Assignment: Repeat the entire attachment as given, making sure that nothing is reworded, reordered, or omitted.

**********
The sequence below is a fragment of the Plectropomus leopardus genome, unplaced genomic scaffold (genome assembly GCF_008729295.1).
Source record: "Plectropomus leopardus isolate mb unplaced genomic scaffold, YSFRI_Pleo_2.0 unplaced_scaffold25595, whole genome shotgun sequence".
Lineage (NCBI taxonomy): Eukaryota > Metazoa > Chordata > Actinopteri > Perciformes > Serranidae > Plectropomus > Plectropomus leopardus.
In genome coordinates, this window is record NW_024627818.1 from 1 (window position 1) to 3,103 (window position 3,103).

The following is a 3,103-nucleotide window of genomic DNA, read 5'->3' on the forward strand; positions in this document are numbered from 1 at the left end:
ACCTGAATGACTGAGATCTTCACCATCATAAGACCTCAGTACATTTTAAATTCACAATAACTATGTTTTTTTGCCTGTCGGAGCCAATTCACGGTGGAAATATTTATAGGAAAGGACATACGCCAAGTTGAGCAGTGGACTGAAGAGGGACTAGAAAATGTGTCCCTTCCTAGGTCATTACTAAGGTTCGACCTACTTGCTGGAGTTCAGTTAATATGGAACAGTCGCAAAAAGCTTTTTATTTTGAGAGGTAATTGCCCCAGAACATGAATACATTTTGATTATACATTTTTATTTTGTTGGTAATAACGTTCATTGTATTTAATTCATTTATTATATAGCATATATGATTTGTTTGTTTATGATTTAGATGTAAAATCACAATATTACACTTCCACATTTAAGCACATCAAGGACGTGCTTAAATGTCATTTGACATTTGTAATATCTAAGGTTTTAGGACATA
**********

The sequence below is a fragment of the Plectropomus leopardus genome, unplaced genomic scaffold (genome assembly GCF_008729295.1).
Source record: "Plectropomus leopardus isolate mb unplaced genomic scaffold, YSFRI_Pleo_2.0 unplaced_scaffold25595, whole genome shotgun sequence".
Lineage (NCBI taxonomy): Eukaryota > Metazoa > Chordata > Actinopteri > Perciformes > Serranidae > Plectropomus > Plectropomus leopardus.
In genome coordinates, this window is record NW_024627818.1 from 1 (window position 1) to 3,103 (window position 3,103).

The following is a 3,103-nucleotide window of genomic DNA, read 5'->3' on the forward strand; positions in this document are numbered from 1 at the left end:
ACCTGAATGACTGAGATCTTCACCATCATAAGACCTCAGTACATTTTAAATTCACAATAACTATGTTTTTTTGCCTGTCGGAGCCAATTCACGGTGGAAATATTTATAGGAAAGGACATACGCCAAGTTGAGCAGTGGACTGAAGAGGGACTAGAAAATGTGTCCCTTCCTAGGTCATTACTAAGGTTCGACCTACTTGCTGGAGTTCAGTTAATATGGAACAGTCGCAAAAAGCTTTTTATTTTGAGAGGTAATTGCCCCAGAACATGAATACATTTTGATTATACATTTTTATTTTGTTGGTAATAACGTTCATTGTATTTAATTCATTTATTATATAGCATATATGATTTGTTTGTTTATGATTTAGATGTAAAATCACAATATTACACTTCCACATTTAAGCACATCAAGGACGTGCTTAAATGTCATTTGACATTTGTAATATCTAAGGTTTTAGGACATA